The US military has awarded an $80 million contract to a prominent Saudi financier who has been indicted by the US Justice Department. The contract to supply jet fuel to American bases in Afghanistan was awarded to the Attock Refinery Ltd, a Pakistani-based refinery owned by Gaith Pharaon. Pharaon is wanted in connection with his alleged role at the failed Bank of Credit and Commerce International (BCCI), and the CenTrust savings and loan scandal, which cost US tax payers $1.7 billion.
The Saudi businessman was also named in a 2002 French parliamentary report as having links to informal money transfer networks called hawala, known to be used by traders and terrorists, including Al Qaeda.
Interestingly, Pharaon was also an investor in President George W. Bush's first business venture, Arbusto Energy.
Well, I'm sure Gaith Pharaon's connection to Arbusto, BCCI and criminality is just a coincidence. Just an accident of circumstance. What are the chances, really?
BCCI was the biggest bank fraud in history ($10-15 billion stolen). Some history:
In 1979, when [George W.] Bush started up Arbusto Energy in Houston, one of his investors was James Bath, the US business representative of Salem bin Laden-- [half] brother of Osama. Though it has yet to be proven, many suspect Bath's $50,000 investment came directly from Salem. Following bin Laden's death in 1988, his Houston-based interests were absorbed by Khalid bin Mahfouz. As a result, Bush soon found himself in hot water during the BCCI scandal, when investigations into the bank's finances revealed that many of the indicted BCCI executives invested heavily in Harken Energy (a reincarnation of Arbusto). Bush denied any knowledge of the BCCI investment, though this answer appears to be disingenuous at best. Bin Mahfouz, a BCCI principal, was implicated in the collective fraud, though not directly connected to Bush's company.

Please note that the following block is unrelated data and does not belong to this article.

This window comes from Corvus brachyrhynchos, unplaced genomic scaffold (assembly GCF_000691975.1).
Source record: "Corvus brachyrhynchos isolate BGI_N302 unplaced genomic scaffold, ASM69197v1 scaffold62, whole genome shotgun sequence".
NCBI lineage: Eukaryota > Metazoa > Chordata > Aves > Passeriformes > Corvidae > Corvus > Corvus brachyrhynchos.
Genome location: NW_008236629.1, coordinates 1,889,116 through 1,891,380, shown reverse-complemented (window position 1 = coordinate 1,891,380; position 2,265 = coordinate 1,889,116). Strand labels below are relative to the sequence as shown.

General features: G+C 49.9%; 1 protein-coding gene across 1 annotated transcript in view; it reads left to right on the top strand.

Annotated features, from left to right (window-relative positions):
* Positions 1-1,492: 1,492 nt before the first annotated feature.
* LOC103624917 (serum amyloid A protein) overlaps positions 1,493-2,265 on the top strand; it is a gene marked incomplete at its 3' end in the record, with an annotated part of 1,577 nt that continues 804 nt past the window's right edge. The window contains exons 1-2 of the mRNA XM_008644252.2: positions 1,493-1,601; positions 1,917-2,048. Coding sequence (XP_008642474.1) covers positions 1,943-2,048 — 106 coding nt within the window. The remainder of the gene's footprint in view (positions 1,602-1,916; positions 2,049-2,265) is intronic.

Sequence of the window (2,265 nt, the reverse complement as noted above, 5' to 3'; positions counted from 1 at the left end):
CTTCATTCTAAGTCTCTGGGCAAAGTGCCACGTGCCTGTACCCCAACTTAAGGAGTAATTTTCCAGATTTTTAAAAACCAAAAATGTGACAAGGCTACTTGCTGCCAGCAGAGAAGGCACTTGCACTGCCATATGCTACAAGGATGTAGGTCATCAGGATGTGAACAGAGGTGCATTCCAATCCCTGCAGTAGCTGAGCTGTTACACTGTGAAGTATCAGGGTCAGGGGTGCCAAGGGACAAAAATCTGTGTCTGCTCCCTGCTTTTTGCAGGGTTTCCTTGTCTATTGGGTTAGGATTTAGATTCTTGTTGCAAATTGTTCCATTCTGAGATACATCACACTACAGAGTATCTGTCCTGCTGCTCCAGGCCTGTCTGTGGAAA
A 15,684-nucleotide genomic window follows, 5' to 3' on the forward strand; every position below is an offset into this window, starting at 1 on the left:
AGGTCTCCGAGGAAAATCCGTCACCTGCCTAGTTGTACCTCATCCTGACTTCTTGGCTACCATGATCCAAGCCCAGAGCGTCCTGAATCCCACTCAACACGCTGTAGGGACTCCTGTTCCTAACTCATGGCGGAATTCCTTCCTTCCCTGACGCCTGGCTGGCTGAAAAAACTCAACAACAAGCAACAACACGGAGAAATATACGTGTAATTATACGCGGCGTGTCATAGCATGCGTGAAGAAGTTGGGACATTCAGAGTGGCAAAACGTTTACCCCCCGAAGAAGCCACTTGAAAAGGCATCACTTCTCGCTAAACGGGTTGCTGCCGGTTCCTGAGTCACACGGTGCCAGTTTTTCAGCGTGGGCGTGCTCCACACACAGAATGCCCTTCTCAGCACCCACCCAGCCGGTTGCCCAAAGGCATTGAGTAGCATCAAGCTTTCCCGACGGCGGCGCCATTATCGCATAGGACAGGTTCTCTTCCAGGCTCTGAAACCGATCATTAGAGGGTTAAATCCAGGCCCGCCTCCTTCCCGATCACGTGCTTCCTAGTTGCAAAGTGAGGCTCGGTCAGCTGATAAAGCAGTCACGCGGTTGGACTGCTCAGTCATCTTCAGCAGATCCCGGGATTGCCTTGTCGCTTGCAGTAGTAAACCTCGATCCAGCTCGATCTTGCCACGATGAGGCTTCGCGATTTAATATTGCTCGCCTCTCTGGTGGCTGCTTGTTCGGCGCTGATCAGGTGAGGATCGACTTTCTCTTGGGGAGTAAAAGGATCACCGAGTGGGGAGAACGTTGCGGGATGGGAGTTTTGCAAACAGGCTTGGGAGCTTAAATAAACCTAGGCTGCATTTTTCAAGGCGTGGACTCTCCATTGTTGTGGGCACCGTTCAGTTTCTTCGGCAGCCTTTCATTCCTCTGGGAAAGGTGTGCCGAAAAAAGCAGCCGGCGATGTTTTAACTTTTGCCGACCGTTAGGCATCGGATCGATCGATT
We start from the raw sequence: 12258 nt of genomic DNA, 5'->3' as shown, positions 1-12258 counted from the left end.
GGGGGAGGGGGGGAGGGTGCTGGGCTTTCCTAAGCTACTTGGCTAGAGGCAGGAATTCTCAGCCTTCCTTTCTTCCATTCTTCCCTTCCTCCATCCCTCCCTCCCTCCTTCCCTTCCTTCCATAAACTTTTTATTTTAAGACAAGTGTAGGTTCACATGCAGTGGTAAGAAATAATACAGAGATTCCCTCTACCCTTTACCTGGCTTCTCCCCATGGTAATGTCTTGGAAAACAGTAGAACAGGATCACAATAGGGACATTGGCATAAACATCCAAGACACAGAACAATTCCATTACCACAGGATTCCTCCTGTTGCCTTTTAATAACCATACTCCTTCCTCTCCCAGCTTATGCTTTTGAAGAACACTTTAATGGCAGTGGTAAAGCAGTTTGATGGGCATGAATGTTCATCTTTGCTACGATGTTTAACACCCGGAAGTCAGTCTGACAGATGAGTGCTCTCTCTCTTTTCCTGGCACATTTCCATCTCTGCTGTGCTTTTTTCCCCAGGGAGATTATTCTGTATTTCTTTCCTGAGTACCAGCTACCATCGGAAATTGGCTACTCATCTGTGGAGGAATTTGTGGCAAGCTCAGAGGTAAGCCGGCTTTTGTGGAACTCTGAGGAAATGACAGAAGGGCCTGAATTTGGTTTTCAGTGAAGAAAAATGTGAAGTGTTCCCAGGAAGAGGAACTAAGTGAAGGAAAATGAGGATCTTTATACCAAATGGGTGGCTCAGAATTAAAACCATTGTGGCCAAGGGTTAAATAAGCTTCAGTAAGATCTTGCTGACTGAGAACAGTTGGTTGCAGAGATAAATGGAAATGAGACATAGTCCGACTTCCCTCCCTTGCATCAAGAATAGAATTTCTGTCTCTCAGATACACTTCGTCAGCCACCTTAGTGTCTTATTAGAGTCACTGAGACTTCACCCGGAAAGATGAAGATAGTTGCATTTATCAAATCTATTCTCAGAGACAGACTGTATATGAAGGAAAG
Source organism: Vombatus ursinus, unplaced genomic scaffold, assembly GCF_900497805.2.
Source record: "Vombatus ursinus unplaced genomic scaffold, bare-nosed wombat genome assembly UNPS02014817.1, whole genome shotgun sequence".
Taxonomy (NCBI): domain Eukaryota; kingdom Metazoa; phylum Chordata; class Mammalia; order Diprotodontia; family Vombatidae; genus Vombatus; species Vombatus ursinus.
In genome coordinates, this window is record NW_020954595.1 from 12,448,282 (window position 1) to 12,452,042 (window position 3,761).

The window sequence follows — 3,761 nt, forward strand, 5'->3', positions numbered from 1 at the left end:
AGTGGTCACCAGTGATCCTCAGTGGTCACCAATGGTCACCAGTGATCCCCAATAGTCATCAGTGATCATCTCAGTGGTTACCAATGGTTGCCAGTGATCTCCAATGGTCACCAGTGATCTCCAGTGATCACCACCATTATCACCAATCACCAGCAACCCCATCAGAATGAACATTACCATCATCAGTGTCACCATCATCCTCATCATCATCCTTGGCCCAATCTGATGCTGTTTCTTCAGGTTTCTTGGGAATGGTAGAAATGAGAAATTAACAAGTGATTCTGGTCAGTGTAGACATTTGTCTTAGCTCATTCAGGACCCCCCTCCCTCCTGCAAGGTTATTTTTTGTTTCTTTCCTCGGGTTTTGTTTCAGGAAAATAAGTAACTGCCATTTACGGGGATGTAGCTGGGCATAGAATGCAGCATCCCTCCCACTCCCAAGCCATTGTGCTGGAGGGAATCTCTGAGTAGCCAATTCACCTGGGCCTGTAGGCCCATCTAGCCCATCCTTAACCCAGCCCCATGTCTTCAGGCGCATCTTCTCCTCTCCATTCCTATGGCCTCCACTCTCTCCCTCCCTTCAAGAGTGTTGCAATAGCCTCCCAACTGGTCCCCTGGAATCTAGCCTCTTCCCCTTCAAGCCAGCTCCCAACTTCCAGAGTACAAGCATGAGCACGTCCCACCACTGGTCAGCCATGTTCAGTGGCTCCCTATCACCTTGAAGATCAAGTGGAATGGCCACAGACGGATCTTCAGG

in the years after the collapse of BCCI, Khalid bin Mahfouz was still flush with cash. In 1992, he established the Muwafaq ("blessed relief") Foundation in the offshore Channel Islands. The U.S. Treasury Department called it "an al Qaeda front that receives funding from wealthy Saudi businessmen."